New Orleans I’m not an Uber-fan. Cabdrivers have a rough road to travel and city regulations protect their safety and the passengers, so what Uber calls “disruption,” looks a lot like another corporate scam on workers and their communities. On the other hand, I’m no fool. And, when it looked impossible to catch a cab from Gatineau, Quebec to the Ottawa airport, I asked the Ottawa ACORN head organizer, Jill O’Reilly, and sure enough she could navigate the Uber-app, and minutes later I was sailing to the airport at half the price with no hassle with a driver from Delhi, talking about organizing there and Uber here.
On the other hand, neither am I stupid. A huge amount of the cost of a union or any organization, usually about two-thirds, goes to keep organizers on staff, on the phone, and on the road. There are bills in the Texas, Oklahoma, and Louisiana legislatures to repeal all payroll deductions. Wisconsin and other states have instituted right-to-work laws in what used to be solid union country. I recently finished reading an excellent book by political scientist, Mancur Olson, called The Logic of Collective Action. Published in 1965, it’s a little dated, but he makes some important points, and one of the scariest is that he doesn’t believe that large scale labor unions can survive without compulsory dues collection systems. So, if I’m still trying to figure out biodiesel, contemplating large scale dumpster diving, recycling schemes, and opening up a second Fair Grinds Coffeehouse, why wouldn’t I look real seriously at an Uber-style app used by a company called Roadie that has begun operations in the Southern states and recently announced a partnership with the 1750-store Waffle House chain which operates in half the country?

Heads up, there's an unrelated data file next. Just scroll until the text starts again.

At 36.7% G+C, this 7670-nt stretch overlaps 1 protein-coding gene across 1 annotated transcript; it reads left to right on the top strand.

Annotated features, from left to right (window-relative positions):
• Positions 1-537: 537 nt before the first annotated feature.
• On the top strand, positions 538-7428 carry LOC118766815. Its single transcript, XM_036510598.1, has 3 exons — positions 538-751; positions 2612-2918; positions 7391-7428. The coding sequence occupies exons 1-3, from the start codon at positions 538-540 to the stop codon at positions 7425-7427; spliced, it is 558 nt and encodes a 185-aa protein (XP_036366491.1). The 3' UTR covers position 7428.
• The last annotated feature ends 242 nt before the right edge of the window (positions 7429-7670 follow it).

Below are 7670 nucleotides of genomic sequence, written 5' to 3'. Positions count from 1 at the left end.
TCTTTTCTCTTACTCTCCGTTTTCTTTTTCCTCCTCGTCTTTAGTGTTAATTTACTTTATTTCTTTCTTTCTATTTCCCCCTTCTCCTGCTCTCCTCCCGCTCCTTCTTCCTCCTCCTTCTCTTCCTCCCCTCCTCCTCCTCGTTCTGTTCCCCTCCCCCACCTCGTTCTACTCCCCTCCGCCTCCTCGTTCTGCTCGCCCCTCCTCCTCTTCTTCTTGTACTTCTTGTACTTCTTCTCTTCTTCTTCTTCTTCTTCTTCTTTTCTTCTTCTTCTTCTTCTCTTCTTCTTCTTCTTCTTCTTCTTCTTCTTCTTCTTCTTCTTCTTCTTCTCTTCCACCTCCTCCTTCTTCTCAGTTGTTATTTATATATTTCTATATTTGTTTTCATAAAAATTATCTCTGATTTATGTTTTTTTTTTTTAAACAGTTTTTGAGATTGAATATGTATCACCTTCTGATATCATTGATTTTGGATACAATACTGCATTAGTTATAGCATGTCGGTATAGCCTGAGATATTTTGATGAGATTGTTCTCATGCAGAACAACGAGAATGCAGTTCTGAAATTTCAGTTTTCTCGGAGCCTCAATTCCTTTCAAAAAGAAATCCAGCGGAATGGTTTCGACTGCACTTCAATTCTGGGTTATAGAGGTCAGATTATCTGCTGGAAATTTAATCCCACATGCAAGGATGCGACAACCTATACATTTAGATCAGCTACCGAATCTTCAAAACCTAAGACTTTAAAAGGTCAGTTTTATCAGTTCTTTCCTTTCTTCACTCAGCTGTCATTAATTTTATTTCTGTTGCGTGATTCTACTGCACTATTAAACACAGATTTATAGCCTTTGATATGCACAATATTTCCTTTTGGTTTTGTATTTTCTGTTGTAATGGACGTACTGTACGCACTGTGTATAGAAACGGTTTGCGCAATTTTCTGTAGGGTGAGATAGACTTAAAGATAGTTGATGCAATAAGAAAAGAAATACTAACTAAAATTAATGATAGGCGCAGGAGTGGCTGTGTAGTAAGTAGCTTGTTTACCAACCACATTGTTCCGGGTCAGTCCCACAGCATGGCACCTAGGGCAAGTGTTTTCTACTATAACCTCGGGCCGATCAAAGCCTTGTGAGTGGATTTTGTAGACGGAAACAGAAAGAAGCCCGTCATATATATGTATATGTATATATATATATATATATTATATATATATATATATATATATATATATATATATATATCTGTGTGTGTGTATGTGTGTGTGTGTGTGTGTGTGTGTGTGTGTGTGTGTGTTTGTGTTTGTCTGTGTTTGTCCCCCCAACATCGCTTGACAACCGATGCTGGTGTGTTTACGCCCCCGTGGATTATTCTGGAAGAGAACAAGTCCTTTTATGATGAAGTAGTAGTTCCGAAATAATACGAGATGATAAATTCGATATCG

According to the Wall Street Journal, where I originally stumbled on the story, along with a bunch of other techie blogs and “oh, gee” stories in mainstream sources, here is the way Roadie wants to work. They want to recruit itinerants, though they claim they are looking for students, which makes sense for their image I’m sure. A bit like the old drive-away car deals, which I knew well back-in-the-day, you would hit the app and say you are going from say Atlanta to Jacksonville or maybe New Orleans to Shreveport and passing points on the way. If they have a business that is trying to deliver a package and not pay UPS, FedEx or others the premium, they undercut the price. The driver gets 80% of the money, minus one dollar for insurance or something, the company, like Uber, gets the rest, and everyone is happy, supposedly.
I can remember in the late 1970’s financing a trip to all of the ACORN western offices one summer with a driveway Mercedes that someone in New Orleans needed to return to their parents in the hills of Oakland. They paid for the gas of course, and I hit all the offices in Texas, Arkansas, South Dakota, Colorado, New Mexico, and Arizona before pulling into a Bay Area driveway.
Here are some sample prices the Journal pulled from Roadie:
Some deliveries are door-to-door, but part of the buzz on this deal is the fact that Roadie has partnered with the ubiquitous Southern roadside feature, Waffle House, as a pickup and drop off point. Heck, the House is even giving drivers a free waffle and a drink when they finish the job, which sounds like a heckuva deal.
So, hey, if organizers need to be on the road, why not throw something in the trunk with them and cover the cost of the trip? We’re going to have to be creative to keep the wheels of progress – and people – moving!